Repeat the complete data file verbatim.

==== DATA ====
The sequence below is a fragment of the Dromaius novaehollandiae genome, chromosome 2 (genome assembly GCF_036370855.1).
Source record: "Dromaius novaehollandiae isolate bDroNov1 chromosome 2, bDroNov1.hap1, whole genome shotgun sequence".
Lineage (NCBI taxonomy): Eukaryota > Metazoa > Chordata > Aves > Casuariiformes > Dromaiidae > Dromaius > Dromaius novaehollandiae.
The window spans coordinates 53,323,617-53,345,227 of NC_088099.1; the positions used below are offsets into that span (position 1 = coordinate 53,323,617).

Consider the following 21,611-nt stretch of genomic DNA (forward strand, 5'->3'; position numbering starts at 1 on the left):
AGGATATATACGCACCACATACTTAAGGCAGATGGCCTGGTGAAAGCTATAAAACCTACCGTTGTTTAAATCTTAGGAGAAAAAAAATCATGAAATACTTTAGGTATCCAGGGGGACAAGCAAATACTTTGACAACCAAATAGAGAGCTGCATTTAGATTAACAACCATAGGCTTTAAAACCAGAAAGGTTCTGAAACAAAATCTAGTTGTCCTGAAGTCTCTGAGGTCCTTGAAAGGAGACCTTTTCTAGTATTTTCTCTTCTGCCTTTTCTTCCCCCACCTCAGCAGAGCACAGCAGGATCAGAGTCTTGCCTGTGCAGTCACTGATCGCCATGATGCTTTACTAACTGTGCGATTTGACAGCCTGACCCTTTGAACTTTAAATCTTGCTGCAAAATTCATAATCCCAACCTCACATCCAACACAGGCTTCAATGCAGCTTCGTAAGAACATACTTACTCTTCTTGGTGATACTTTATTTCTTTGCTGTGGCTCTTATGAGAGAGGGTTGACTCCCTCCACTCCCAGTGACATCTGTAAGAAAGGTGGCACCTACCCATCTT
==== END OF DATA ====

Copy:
The sequence below is a fragment of the Dromaius novaehollandiae genome, chromosome 2 (genome assembly GCF_036370855.1).
Source record: "Dromaius novaehollandiae isolate bDroNov1 chromosome 2, bDroNov1.hap1, whole genome shotgun sequence".
Lineage (NCBI taxonomy): Eukaryota > Metazoa > Chordata > Aves > Casuariiformes > Dromaiidae > Dromaius > Dromaius novaehollandiae.
The window spans coordinates 53,323,617-53,345,227 of NC_088099.1; the positions used below are offsets into that span (position 1 = coordinate 53,323,617).

Consider the following 21,611-nt stretch of genomic DNA (forward strand, 5'->3'; position numbering starts at 1 on the left):
AGGATATATACGCACCACATACTTAAGGCAGATGGCCTGGTGAAAGCTATAAAACCTACCGTTGTTTAAATCTTAGGAGAAAAAAAATCATGAAATACTTTAGGTATCCAGGGGGACAAGCAAATACTTTGACAACCAAATAGAGAGCTGCATTTAGATTAACAACCATAGGCTTTAAAACCAGAAAGGTTCTGAAACAAAATCTAGTTGTCCTGAAGTCTCTGAGGTCCTTGAAAGGAGACCTTTTCTAGTATTTTCTCTTCTGCCTTTTCTTCCCCCACCTCAGCAGAGCACAGCAGGATCAGAGTCTTGCCTGTGCAGTCACTGATCGCCATGATGCTTTACTAACTGTGCGATTTGACAGCCTGACCCTTTGAACTTTAAATCTTGCTGCAAAATTCATAATCCCAACCTCACATCCAACACAGGCTTCAATGCAGCTTCGTAAGAACATACTTACTCTTCTTGGTGATACTTTATTTCTTTGCTGTGGCTCTTATGAGAGAGGGTTGACTCCCTCCACTCCCAGTGACATCTGTAAGAAAGGTGGCACCTACCCATCTT